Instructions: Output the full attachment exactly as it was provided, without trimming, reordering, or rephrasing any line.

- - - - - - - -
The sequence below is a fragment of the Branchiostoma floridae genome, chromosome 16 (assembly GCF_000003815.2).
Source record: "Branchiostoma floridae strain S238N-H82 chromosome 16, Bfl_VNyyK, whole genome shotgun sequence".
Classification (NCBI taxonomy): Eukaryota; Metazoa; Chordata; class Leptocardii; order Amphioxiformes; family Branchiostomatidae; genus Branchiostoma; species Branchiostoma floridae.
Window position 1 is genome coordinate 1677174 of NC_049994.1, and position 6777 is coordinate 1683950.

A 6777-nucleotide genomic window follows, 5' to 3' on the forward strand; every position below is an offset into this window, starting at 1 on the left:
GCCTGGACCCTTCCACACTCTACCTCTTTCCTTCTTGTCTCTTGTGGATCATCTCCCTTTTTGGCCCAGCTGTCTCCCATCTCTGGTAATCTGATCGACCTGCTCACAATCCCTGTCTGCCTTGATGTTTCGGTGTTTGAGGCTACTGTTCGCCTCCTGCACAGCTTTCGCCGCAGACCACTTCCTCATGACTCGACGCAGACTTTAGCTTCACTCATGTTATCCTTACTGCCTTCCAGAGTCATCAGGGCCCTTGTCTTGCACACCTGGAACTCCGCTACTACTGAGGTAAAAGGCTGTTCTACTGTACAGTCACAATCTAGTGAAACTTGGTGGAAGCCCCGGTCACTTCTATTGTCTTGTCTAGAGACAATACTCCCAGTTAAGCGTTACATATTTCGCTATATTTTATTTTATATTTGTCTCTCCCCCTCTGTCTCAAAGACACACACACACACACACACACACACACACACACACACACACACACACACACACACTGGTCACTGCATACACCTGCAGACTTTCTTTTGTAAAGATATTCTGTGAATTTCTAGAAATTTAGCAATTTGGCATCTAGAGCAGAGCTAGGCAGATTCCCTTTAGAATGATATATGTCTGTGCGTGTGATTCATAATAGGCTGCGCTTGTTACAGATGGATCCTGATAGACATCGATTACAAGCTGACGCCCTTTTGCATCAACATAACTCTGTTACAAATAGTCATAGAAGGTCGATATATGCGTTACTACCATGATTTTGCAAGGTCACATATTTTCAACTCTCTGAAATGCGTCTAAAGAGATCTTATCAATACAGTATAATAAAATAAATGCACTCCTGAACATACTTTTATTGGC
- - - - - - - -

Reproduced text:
The sequence below is a fragment of the Branchiostoma floridae genome, chromosome 16 (assembly GCF_000003815.2).
Source record: "Branchiostoma floridae strain S238N-H82 chromosome 16, Bfl_VNyyK, whole genome shotgun sequence".
Classification (NCBI taxonomy): Eukaryota; Metazoa; Chordata; class Leptocardii; order Amphioxiformes; family Branchiostomatidae; genus Branchiostoma; species Branchiostoma floridae.
Window position 1 is genome coordinate 1677174 of NC_049994.1, and position 6777 is coordinate 1683950.

A 6777-nucleotide genomic window follows, 5' to 3' on the forward strand; every position below is an offset into this window, starting at 1 on the left:
GCCTGGACCCTTCCACACTCTACCTCTTTCCTTCTTGTCTCTTGTGGATCATCTCCCTTTTTGGCCCAGCTGTCTCCCATCTCTGGTAATCTGATCGACCTGCTCACAATCCCTGTCTGCCTTGATGTTTCGGTGTTTGAGGCTACTGTTCGCCTCCTGCACAGCTTTCGCCGCAGACCACTTCCTCATGACTCGACGCAGACTTTAGCTTCACTCATGTTATCCTTACTGCCTTCCAGAGTCATCAGGGCCCTTGTCTTGCACACCTGGAACTCCGCTACTACTGAGGTAAAAGGCTGTTCTACTGTACAGTCACAATCTAGTGAAACTTGGTGGAAGCCCCGGTCACTTCTATTGTCTTGTCTAGAGACAATACTCCCAGTTAAGCGTTACATATTTCGCTATATTTTATTTTATATTTGTCTCTCCCCCTCTGTCTCAAAGACACACACACACACACACACACACACACACACACACACACACACACACACACACACTGGTCACTGCATACACCTGCAGACTTTCTTTTGTAAAGATATTCTGTGAATTTCTAGAAATTTAGCAATTTGGCATCTAGAGCAGAGCTAGGCAGATTCCCTTTAGAATGATATATGTCTGTGCGTGTGATTCATAATAGGCTGCGCTTGTTACAGATGGATCCTGATAGACATCGATTACAAGCTGACGCCCTTTTGCATCAACATAACTCTGTTACAAATAGTCATAGAAGGTCGATATATGCGTTACTACCATGATTTTGCAAGGTCACATATTTTCAACTCTCTGAAATGCGTCTAAAGAGATCTTATCAATACAGTATAATAAAATAAATGCACTCCTGAACATACTTTTATTGGC